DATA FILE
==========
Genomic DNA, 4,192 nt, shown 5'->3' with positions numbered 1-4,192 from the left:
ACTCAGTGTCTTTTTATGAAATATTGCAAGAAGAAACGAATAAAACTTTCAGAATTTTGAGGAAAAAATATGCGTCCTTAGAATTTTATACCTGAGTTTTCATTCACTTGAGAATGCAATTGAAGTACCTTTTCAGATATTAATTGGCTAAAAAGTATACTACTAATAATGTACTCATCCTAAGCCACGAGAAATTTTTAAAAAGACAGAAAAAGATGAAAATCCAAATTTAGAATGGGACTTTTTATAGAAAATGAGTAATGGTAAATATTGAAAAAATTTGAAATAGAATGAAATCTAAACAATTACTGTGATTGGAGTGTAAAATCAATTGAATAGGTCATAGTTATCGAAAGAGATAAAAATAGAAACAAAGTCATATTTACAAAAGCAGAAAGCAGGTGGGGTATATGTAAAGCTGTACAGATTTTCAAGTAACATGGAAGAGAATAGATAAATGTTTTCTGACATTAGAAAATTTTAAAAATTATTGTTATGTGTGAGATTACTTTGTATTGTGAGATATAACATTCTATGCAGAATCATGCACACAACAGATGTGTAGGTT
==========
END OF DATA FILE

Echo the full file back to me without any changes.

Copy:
Genomic DNA, 4,192 nt, shown 5'->3' with positions numbered 1-4,192 from the left:
ACTCAGTGTCTTTTTATGAAATATTGCAAGAAGAAACGAATAAAACTTTCAGAATTTTGAGGAAAAAATATGCGTCCTTAGAATTTTATACCTGAGTTTTCATTCACTTGAGAATGCAATTGAAGTACCTTTTCAGATATTAATTGGCTAAAAAGTATACTACTAATAATGTACTCATCCTAAGCCACGAGAAATTTTTAAAAAGACAGAAAAAGATGAAAATCCAAATTTAGAATGGGACTTTTTATAGAAAATGAGTAATGGTAAATATTGAAAAAATTTGAAATAGAATGAAATCTAAACAATTACTGTGATTGGAGTGTAAAATCAATTGAATAGGTCATAGTTATCGAAAGAGATAAAAATAGAAACAAAGTCATATTTACAAAAGCAGAAAGCAGGTGGGGTATATGTAAAGCTGTACAGATTTTCAAGTAACATGGAAGAGAATAGATAAATGTTTTCTGACATTAGAAAATTTTAAAAATTATTGTTATGTGTGAGATTACTTTGTATTGTGAGATATAACATTCTATGCAGAATCATGCACACAACAGATGTGTAGGTT